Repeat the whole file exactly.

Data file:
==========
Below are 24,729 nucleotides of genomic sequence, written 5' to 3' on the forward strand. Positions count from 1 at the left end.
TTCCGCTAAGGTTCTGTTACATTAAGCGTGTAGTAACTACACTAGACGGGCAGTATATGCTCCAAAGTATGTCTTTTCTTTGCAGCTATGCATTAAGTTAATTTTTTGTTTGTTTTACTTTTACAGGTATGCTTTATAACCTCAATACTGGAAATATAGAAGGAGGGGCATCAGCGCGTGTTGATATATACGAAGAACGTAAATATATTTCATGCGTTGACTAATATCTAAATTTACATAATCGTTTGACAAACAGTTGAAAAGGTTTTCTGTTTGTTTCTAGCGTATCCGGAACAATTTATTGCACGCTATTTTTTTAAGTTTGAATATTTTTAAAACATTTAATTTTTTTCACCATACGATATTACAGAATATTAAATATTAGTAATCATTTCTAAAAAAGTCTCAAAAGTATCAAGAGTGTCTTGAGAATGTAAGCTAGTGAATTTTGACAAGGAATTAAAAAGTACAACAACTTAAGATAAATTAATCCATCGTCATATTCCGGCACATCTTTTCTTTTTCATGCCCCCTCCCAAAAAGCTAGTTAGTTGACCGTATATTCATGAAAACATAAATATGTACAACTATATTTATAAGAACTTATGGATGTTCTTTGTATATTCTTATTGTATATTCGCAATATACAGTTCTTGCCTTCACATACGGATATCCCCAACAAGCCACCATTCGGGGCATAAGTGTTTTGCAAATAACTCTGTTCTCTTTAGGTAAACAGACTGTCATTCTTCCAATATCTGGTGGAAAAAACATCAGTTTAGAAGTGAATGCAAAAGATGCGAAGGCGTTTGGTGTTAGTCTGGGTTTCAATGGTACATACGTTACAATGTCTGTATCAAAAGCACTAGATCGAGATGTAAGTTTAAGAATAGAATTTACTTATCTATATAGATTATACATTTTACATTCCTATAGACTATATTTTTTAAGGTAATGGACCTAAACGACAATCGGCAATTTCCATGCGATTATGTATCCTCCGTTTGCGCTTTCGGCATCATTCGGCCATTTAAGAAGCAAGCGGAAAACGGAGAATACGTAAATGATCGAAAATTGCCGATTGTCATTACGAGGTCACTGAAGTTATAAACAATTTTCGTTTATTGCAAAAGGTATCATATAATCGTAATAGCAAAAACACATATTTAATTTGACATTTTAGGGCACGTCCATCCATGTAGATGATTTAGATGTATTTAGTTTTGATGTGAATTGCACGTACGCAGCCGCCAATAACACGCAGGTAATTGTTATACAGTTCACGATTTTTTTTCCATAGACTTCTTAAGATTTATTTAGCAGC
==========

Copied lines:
Below are 24,729 nucleotides of genomic sequence, written 5' to 3' on the forward strand. Positions count from 1 at the left end.
TTCCGCTAAGGTTCTGTTACATTAAGCGTGTAGTAACTACACTAGACGGGCAGTATATGCTCCAAAGTATGTCTTTTCTTTGCAGCTATGCATTAAGTTAATTTTTTGTTTGTTTTACTTTTACAGGTATGCTTTATAACCTCAATACTGGAAATATAGAAGGAGGGGCATCAGCGCGTGTTGATATATACGAAGAACGTAAATATATTTCATGCGTTGACTAATATCTAAATTTACATAATCGTTTGACAAACAGTTGAAAAGGTTTTCTGTTTGTTTCTAGCGTATCCGGAACAATTTATTGCACGCTATTTTTTTAAGTTTGAATATTTTTAAAACATTTAATTTTTTTCACCATACGATATTACAGAATATTAAATATTAGTAATCATTTCTAAAAAAGTCTCAAAAGTATCAAGAGTGTCTTGAGAATGTAAGCTAGTGAATTTTGACAAGGAATTAAAAAGTACAACAACTTAAGATAAATTAATCCATCGTCATATTCCGGCACATCTTTTCTTTTTCATGCCCCCTCCCAAAAAGCTAGTTAGTTGACCGTATATTCATGAAAACATAAATATGTACAACTATATTTATAAGAACTTATGGATGTTCTTTGTATATTCTTATTGTATATTCGCAATATACAGTTCTTGCCTTCACATACGGATATCCCCAACAAGCCACCATTCGGGGCATAAGTGTTTTGCAAATAACTCTGTTCTCTTTAGGTAAACAGACTGTCATTCTTCCAATATCTGGTGGAAAAAACATCAGTTTAGAAGTGAATGCAAAAGATGCGAAGGCGTTTGGTGTTAGTCTGGGTTTCAATGGTACATACGTTACAATGTCTGTATCAAAAGCACTAGATCGAGATGTAAGTTTAAGAATAGAATTTACTTATCTATATAGATTATACATTTTACATTCCTATAGACTATATTTTTTAAGGTAATGGACCTAAACGACAATCGGCAATTTCCATGCGATTATGTATCCTCCGTTTGCGCTTTCGGCATCATTCGGCCATTTAAGAAGCAAGCGGAAAACGGAGAATACGTAAATGATCGAAAATTGCCGATTGTCATTACGAGGTCACTGAAGTTATAAACAATTTTCGTTTATTGCAAAAGGTATCATATAATCGTAATAGCAAAAACACATATTTAATTTGACATTTTAGGGCACGTCCATCCATGTAGATGATTTAGATGTATTTAGTTTTGATGTGAATTGCACGTACGCAGCCGCCAATAACACGCAGGTAATTGTTATACAGTTCACGATTTTTTTTCCATAGACTTCTTAAGATTTATTTAGCAGC